We discover LyonSeptember 8, 2017 in France ⋅ 🌙 19 °C
Our only previous experience of Lyon was many years ago when we dropped a rental car off at St Exupery and flew back to Brisbane. More recently, several people had told us that it's a beautiful city with spectacularly good food and wine. What's not to like about that?
Waking up and taking in our surroundings, we realised that we had chosen well with our hotel, the Novotel Beaux Artes. It's in an old building, but the interior has been tastefully renovated in a very modern style. Our room was quite spacious, especially by European hotel standards. It is only 50 metres from the impressive square known as the Place des Jacobins. (We soon discovered that Lyon has a number of impressive squares, of which this is but one). Prepared for a day of exploring, we found our way to the tourist office, which proved to be very helpful and which supplied us with a map of the city and its recommended attractions. Even with a map it took us a little while to get our bearings. There are two rivers, the Rhone and Saone, which meet at Lyon, and the roads certainly aren't laid out in a grid pattern. For example, at Place des Jacobins, there are seven streets all coming off the square at various angles. Navigation, at least initially, was quite a challenge.
Eventually we sorted ourselves out and were able to take in the beautiful scenery and architecture of Lyon. We discovered that our hotel is in the middle of a very upmarket shopping area, with Pucci, Gucci, Louis Vuitton and every other prestige brand one may or may not have heard of all within walking distance. Not that they would ever benefit from us being there.
We first walked over the Bonaparte Bridge, bought two-day public transport passes then caught the funicular railway (cable car, in Wellington-speak) up the very steep hill to the Basilisque Notre-Dame de Fourviere, the massive cathedral which overlooks the city. We spent quite a bit of time in the cathedral and its precincts then took a leisurely walk down the hill to the city. We were certainly pleased that we hadn't pushed ourselves into walking up the hill, though many people did. At the bottom of the hill, we visited Lyon Vieux, the old town with its narrow cobblestone streets, and the nearby Cathedrale St Jean - also very impressive. Wherever one looks there are great things to view and to photograph.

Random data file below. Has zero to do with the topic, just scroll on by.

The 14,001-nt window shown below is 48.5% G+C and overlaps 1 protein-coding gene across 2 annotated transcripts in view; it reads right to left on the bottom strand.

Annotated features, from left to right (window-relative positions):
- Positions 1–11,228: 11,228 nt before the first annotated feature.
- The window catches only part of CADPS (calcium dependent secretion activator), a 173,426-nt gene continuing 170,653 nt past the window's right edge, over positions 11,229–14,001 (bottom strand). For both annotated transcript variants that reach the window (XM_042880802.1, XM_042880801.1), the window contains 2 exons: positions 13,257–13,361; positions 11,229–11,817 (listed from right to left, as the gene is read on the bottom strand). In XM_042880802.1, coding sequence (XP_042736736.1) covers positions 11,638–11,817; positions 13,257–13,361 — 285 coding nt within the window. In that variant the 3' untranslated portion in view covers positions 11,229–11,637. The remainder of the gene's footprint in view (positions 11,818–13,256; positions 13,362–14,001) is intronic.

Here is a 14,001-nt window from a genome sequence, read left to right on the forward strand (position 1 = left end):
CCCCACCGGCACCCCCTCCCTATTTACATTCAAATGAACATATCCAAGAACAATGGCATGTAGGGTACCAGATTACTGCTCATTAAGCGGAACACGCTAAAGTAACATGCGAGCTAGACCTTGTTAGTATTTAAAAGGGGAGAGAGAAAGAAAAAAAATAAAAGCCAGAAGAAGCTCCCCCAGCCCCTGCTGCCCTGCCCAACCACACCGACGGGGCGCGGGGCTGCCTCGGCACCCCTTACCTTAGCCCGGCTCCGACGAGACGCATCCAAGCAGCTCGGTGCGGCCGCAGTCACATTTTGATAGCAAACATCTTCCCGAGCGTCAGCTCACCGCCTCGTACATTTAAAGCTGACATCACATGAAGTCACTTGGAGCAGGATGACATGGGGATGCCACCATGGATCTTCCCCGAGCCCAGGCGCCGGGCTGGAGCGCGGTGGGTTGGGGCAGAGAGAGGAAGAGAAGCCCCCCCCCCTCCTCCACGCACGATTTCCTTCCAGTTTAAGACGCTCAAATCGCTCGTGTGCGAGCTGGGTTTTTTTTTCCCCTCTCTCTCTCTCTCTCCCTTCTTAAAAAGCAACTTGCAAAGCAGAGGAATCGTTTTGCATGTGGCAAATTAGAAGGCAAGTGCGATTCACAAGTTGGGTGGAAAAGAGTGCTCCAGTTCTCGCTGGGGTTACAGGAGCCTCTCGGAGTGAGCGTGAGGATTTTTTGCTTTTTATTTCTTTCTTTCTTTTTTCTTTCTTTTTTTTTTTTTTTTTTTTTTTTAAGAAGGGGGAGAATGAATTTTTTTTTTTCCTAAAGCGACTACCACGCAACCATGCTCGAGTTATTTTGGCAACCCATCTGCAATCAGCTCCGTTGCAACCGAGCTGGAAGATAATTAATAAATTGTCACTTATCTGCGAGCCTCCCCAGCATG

By then, we'd done quite a bit of walking, so after savouring some excellent local ice-cream we decided to rest up at our hotel for a couple of hours before setting off to forage for dinner. There weren't all that many restaurants in our immediate area and given the tone of the other shops, we thought the prices would be so high that we'd need a bank loan to get a bowl of soup. We decided therefore to head towards the the old town, where we'd noticed a number of restaurants in the narrow winding streets. It was around 9pm, and getting there after the 15-minute walk we got quite a surprise. There were just so many restaurants, side by side by side, with tables spilling out on to the footpaths and roads. And all of them were absolutely jam-packed. The place was like Park Road, Milton, or Wellington's Courtney Place, times fifty. Eventually, we picked out a place from the many which had tempted us, and had a really great dinner. The city's bridges and major buildings are all lit up at night, and it really is a beautiful place. We'd known very little about the city beforehand, but were certainly very impressed by the place.Read more